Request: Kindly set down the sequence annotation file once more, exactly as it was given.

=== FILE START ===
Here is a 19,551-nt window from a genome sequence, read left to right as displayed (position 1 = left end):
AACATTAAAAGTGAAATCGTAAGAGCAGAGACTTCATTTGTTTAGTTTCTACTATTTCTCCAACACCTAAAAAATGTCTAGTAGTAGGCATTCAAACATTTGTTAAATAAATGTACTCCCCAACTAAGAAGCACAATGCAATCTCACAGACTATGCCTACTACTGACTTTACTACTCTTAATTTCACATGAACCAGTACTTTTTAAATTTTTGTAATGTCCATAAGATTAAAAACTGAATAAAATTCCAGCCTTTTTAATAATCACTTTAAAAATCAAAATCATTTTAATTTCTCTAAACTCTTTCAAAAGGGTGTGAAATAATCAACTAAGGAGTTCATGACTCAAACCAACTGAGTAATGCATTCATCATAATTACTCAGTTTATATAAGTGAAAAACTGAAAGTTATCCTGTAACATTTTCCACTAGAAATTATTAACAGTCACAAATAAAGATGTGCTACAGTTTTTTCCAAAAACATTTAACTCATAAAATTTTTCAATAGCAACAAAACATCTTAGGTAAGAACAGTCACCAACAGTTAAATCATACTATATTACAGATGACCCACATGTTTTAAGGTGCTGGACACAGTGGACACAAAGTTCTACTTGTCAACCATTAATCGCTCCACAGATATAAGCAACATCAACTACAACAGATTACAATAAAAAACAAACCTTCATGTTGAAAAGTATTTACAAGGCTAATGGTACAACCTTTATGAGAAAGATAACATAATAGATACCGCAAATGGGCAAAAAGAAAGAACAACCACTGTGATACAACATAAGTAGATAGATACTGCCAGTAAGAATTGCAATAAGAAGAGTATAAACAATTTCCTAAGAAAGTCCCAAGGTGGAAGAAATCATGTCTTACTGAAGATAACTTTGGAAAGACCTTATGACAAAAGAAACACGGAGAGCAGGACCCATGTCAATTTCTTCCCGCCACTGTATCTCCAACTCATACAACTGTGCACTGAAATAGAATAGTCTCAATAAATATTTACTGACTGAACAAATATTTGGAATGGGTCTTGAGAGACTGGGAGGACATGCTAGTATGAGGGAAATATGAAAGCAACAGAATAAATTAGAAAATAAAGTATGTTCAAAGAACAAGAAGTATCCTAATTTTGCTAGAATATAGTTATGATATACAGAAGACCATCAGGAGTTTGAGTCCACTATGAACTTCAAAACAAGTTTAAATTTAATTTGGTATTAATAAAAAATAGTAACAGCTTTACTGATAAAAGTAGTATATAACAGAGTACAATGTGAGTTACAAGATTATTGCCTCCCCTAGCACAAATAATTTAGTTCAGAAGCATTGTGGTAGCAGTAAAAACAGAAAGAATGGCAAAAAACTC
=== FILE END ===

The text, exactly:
Here is a 19,551-nt window from a genome sequence, read left to right as displayed (position 1 = left end):
AACATTAAAAGTGAAATCGTAAGAGCAGAGACTTCATTTGTTTAGTTTCTACTATTTCTCCAACACCTAAAAAATGTCTAGTAGTAGGCATTCAAACATTTGTTAAATAAATGTACTCCCCAACTAAGAAGCACAATGCAATCTCACAGACTATGCCTACTACTGACTTTACTACTCTTAATTTCACATGAACCAGTACTTTTTAAATTTTTGTAATGTCCATAAGATTAAAAACTGAATAAAATTCCAGCCTTTTTAATAATCACTTTAAAAATCAAAATCATTTTAATTTCTCTAAACTCTTTCAAAAGGGTGTGAAATAATCAACTAAGGAGTTCATGACTCAAACCAACTGAGTAATGCATTCATCATAATTACTCAGTTTATATAAGTGAAAAACTGAAAGTTATCCTGTAACATTTTCCACTAGAAATTATTAACAGTCACAAATAAAGATGTGCTACAGTTTTTTCCAAAAACATTTAACTCATAAAATTTTTCAATAGCAACAAAACATCTTAGGTAAGAACAGTCACCAACAGTTAAATCATACTATATTACAGATGACCCACATGTTTTAAGGTGCTGGACACAGTGGACACAAAGTTCTACTTGTCAACCATTAATCGCTCCACAGATATAAGCAACATCAACTACAACAGATTACAATAAAAAACAAACCTTCATGTTGAAAAGTATTTACAAGGCTAATGGTACAACCTTTATGAGAAAGATAACATAATAGATACCGCAAATGGGCAAAAAGAAAGAACAACCACTGTGATACAACATAAGTAGATAGATACTGCCAGTAAGAATTGCAATAAGAAGAGTATAAACAATTTCCTAAGAAAGTCCCAAGGTGGAAGAAATCATGTCTTACTGAAGATAACTTTGGAAAGACCTTATGACAAAAGAAACACGGAGAGCAGGACCCATGTCAATTTCTTCCCGCCACTGTATCTCCAACTCATACAACTGTGCACTGAAATAGAATAGTCTCAATAAATATTTACTGACTGAACAAATATTTGGAATGGGTCTTGAGAGACTGGGAGGACATGCTAGTATGAGGGAAATATGAAAGCAACAGAATAAATTAGAAAATAAAGTATGTTCAAAGAACAAGAAGTATCCTAATTTTGCTAGAATATAGTTATGATATACAGAAGACCATCAGGAGTTTGAGTCCACTATGAACTTCAAAACAAGTTTAAATTTAATTTGGTATTAATAAAAAATAGTAACAGCTTTACTGATAAAAGTAGTATATAACAGAGTACAATGTGAGTTACAAGATTATTGCCTCCCCTAGCACAAATAATTTAGTTCAGAAGCATTGTGGTAGCAGTAAAAACAGAAAGAATGGCAAAAAACTC